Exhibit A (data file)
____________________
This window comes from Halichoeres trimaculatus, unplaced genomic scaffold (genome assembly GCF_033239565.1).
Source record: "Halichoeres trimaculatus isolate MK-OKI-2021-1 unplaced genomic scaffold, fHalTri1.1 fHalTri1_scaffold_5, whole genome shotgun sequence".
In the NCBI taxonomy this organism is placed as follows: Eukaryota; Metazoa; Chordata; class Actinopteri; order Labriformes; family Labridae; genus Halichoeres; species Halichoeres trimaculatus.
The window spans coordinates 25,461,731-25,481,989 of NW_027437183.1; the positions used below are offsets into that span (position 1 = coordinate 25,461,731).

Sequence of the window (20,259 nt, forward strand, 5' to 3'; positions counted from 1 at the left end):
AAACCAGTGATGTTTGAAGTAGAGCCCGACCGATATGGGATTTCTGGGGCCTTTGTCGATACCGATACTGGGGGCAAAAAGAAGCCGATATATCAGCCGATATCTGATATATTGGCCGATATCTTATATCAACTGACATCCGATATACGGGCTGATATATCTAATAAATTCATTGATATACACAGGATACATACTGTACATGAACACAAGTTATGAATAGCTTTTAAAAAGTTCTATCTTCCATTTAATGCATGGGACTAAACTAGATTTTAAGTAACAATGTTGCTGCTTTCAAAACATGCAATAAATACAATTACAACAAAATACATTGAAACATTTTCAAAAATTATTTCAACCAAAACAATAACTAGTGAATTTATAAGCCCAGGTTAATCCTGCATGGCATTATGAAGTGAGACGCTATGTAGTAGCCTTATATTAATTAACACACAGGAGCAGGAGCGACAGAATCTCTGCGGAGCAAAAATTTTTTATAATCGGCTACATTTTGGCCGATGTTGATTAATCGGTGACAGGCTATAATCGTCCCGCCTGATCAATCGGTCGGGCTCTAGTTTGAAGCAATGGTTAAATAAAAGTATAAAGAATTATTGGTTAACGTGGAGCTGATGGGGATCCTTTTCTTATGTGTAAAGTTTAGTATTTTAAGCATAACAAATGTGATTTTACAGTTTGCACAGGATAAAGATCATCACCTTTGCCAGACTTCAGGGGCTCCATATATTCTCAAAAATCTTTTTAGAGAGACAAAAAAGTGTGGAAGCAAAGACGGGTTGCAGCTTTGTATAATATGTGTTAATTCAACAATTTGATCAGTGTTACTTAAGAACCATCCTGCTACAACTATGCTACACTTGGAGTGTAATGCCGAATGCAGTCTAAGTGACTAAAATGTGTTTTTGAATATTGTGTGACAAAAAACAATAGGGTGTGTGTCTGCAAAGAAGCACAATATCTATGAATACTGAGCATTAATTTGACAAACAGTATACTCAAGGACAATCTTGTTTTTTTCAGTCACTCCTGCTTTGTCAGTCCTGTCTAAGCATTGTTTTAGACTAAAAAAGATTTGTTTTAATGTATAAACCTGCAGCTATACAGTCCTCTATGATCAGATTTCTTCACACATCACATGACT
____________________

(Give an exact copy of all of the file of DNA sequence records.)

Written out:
This window comes from Halichoeres trimaculatus, unplaced genomic scaffold (genome assembly GCF_033239565.1).
Source record: "Halichoeres trimaculatus isolate MK-OKI-2021-1 unplaced genomic scaffold, fHalTri1.1 fHalTri1_scaffold_5, whole genome shotgun sequence".
In the NCBI taxonomy this organism is placed as follows: Eukaryota; Metazoa; Chordata; class Actinopteri; order Labriformes; family Labridae; genus Halichoeres; species Halichoeres trimaculatus.
The window spans coordinates 25,461,731-25,481,989 of NW_027437183.1; the positions used below are offsets into that span (position 1 = coordinate 25,461,731).

Sequence of the window (20,259 nt, forward strand, 5' to 3'; positions counted from 1 at the left end):
AAACCAGTGATGTTTGAAGTAGAGCCCGACCGATATGGGATTTCTGGGGCCTTTGTCGATACCGATACTGGGGGCAAAAAGAAGCCGATATATCAGCCGATATCTGATATATTGGCCGATATCTTATATCAACTGACATCCGATATACGGGCTGATATATCTAATAAATTCATTGATATACACAGGATACATACTGTACATGAACACAAGTTATGAATAGCTTTTAAAAAGTTCTATCTTCCATTTAATGCATGGGACTAAACTAGATTTTAAGTAACAATGTTGCTGCTTTCAAAACATGCAATAAATACAATTACAACAAAATACATTGAAACATTTTCAAAAATTATTTCAACCAAAACAATAACTAGTGAATTTATAAGCCCAGGTTAATCCTGCATGGCATTATGAAGTGAGACGCTATGTAGTAGCCTTATATTAATTAACACACAGGAGCAGGAGCGACAGAATCTCTGCGGAGCAAAAATTTTTTATAATCGGCTACATTTTGGCCGATGTTGATTAATCGGTGACAGGCTATAATCGTCCCGCCTGATCAATCGGTCGGGCTCTAGTTTGAAGCAATGGTTAAATAAAAGTATAAAGAATTATTGGTTAACGTGGAGCTGATGGGGATCCTTTTCTTATGTGTAAAGTTTAGTATTTTAAGCATAACAAATGTGATTTTACAGTTTGCACAGGATAAAGATCATCACCTTTGCCAGACTTCAGGGGCTCCATATATTCTCAAAAATCTTTTTAGAGAGACAAAAAAGTGTGGAAGCAAAGACGGGTTGCAGCTTTGTATAATATGTGTTAATTCAACAATTTGATCAGTGTTACTTAAGAACCATCCTGCTACAACTATGCTACACTTGGAGTGTAATGCCGAATGCAGTCTAAGTGACTAAAATGTGTTTTTGAATATTGTGTGACAAAAAACAATAGGGTGTGTGTCTGCAAAGAAGCACAATATCTATGAATACTGAGCATTAATTTGACAAACAGTATACTCAAGGACAATCTTGTTTTTTTCAGTCACTCCTGCTTTGTCAGTCCTGTCTAAGCATTGTTTTAGACTAAAAAAGATTTGTTTTAATGTATAAACCTGCAGCTATACAGTCCTCTATGATCAGATTTCTTCACACATCACATGACT